It’s not as clear-cut as that, naturally, and Holmes rightly points that out. However, men are attracted to being the power-centre, males fight (figuratively and literally) with one another for domination over a group. It is also acknowledged that the spoken word carries a huge precedence in Western society. Think of all the books and CDs on improving your vocabulary. We put in an awful amount of time in trying to increase of the complexity of our words to try to be constantly in a state of one-upmanship. I think for men, in particular, having the right words at the right time is vitally important.

Of course, women don’t only talk in personal situations, and men don’t always talk in power-play situations either.

I am curious about the ratio between men and women writers in the blogosphere. I do tend to see a high percentage of blogs written by women (I’m talking about blogs on books) rather than men. Is this because the discussion of books belongs to a more introspective, personal situation rather than a domineering one or is it something else.

Anyway, this collection of essays is a must of anyone with a passing interest in language; which should be everyone. It is written by linguists but it is intended for the layperson, the essays are simple enough to understand and linguistic terminology is adequately explained. I would give this book four stars and not five because, while excellent, I kept wishing the essays would be longer. Still, a must read.

If you liked this then I would recommend The Unfolding of Language by Guy Deutscher, a surprisingly witty travel through the field of linguistics, many of the things talked about in Language Myths pop up as well. Also, David Crystal’s Cambridge Encyclopedia of Language is one of the best reference books you can buy.

Is there any language myths you can think of and have you ever believed in any?

7 Comments leave one →
  1. July 5, 2009 8:30 pm

    I am not a nightclub kind of girl either. I am actually more of a homebody. At 26 most people do not understand. lol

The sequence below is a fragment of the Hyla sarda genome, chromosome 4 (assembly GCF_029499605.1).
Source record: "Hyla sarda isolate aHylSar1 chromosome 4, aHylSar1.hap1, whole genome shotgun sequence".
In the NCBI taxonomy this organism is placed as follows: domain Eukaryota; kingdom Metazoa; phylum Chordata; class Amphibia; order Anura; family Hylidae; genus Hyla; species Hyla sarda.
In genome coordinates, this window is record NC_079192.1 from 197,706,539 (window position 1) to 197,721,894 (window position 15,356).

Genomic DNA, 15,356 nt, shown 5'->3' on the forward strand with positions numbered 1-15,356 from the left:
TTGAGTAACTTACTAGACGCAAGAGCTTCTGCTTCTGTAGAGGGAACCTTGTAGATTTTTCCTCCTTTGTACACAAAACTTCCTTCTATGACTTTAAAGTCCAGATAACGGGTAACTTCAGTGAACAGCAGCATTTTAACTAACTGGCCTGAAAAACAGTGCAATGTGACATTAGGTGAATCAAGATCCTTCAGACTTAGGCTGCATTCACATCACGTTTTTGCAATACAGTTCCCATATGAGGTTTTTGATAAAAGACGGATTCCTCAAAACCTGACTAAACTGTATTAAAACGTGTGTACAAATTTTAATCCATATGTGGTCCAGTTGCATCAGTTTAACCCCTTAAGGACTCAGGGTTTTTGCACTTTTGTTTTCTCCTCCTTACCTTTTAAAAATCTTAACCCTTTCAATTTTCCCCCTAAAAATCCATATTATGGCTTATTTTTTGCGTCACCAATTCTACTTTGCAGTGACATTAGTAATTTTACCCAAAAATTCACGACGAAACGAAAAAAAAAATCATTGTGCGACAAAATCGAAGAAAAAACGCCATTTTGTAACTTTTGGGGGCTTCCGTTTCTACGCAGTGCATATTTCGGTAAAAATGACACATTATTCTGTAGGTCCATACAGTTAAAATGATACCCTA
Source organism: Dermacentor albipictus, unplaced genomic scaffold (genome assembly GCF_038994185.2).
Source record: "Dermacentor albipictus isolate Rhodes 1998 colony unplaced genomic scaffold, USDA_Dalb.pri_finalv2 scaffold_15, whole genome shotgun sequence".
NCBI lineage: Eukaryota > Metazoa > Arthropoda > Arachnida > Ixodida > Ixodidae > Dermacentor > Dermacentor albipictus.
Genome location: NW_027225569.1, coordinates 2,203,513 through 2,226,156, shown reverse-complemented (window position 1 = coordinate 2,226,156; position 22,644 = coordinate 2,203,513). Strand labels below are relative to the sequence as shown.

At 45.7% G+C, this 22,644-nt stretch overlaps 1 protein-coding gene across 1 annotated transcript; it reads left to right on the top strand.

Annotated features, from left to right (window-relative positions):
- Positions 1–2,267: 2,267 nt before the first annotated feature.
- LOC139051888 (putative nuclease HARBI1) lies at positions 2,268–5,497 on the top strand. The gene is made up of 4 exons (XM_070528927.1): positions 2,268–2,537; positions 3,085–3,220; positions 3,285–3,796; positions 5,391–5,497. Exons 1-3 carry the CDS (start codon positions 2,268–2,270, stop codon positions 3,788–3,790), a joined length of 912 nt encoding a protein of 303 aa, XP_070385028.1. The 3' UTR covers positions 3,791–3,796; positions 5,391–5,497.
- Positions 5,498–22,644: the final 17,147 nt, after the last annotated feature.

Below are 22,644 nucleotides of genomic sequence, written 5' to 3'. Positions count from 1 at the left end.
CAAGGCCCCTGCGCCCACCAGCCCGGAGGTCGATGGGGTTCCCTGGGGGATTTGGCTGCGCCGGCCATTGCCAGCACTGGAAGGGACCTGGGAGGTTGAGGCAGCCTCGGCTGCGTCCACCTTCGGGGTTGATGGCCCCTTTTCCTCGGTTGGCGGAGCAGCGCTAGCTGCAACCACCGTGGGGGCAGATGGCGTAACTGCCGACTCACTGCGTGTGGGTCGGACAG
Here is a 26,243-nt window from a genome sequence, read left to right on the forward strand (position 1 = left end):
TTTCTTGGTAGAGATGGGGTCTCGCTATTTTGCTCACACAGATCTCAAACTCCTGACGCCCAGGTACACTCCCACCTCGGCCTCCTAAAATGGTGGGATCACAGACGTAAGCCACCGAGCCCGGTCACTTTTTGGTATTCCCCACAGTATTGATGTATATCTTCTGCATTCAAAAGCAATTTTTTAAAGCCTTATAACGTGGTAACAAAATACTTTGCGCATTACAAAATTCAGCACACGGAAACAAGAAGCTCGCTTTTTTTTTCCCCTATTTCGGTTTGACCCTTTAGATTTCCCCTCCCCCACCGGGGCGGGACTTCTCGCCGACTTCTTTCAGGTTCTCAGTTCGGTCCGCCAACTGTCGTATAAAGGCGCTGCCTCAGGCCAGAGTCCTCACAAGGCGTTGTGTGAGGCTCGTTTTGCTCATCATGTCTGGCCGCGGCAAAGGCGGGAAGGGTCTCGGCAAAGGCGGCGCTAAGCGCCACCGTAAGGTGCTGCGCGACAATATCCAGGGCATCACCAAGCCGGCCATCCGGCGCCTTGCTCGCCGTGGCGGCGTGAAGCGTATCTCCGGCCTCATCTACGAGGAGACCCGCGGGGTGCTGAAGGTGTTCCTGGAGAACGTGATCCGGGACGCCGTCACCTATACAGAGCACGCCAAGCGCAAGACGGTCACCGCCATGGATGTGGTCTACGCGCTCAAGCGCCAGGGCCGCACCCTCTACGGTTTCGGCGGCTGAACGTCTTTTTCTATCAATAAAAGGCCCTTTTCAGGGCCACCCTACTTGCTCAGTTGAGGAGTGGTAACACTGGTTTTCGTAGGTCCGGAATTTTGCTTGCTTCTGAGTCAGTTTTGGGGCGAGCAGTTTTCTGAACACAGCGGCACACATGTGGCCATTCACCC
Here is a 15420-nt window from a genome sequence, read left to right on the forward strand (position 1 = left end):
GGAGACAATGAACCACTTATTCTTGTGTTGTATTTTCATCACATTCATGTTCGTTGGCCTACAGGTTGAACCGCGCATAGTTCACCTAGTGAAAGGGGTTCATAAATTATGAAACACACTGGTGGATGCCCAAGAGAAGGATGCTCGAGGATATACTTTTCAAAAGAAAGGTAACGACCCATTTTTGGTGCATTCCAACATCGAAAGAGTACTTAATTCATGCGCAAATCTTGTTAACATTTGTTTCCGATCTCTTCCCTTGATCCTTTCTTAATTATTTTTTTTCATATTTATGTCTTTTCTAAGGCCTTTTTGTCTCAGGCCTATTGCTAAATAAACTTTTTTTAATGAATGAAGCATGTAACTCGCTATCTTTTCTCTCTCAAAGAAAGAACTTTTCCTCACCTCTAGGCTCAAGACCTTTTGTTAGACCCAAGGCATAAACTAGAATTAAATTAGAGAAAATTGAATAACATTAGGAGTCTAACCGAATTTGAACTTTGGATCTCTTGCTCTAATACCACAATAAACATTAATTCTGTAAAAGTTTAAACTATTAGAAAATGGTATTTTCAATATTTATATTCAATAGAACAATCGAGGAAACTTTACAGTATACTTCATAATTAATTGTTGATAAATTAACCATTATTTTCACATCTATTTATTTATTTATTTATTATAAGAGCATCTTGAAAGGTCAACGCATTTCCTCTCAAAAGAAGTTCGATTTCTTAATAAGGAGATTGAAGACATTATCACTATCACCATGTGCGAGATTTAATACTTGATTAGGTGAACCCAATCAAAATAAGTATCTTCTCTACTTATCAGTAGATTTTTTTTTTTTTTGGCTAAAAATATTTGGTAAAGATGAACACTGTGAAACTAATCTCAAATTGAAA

I love books, watching some TV, playing with our cats, being on the internet, and spending time with my family. 🙂

  2. July 5, 2009 8:58 pm

    Language Myths sounds great. I’m going to check my library’s website for it now. Nightclubs never really appealed to me, either.

  3. July 5, 2009 10:12 pm

    Brittanie – same here. I’m not really a party animal but that doesn’t mean I can’t have fun, just not in a drunken antics way.

    JoAnn – it really is, very informative if your library has it then get it now….:)

  4. July 5, 2009 11:13 pm

    That feminist essay sounds intriguing! I’m curious about the huge presence of women book bloggers vs. men ones too.

    (BTW, I love your blog’s new look!!!)

    • July 6, 2009 12:21 am

      Yeah, I wonder if there are some figures about what the majority gender is. It’ll be interesting in finding out whether it is a big difference and why. I’ll have to do some research.

      Thanks, I thought it was high time I changed the look. Personally I would like to design my blog from the ground-up, but you can’t with the free version of WordPress.

  5. July 6, 2009 8:34 pm

    Interesting book. I’ll have to remember it.
    Most of the blogs I read are by women. I don’t seek out male written blogs but are pleasantly surprised when I find one.

    • July 6, 2009 8:45 pm

      Do you think this is because women are more prone to discussing interpersonal topics such as books. I wonder if there is a connection between physical bookgroups and online, virtual bookgroups…do they have more women than men. I can feel a blog post coming on.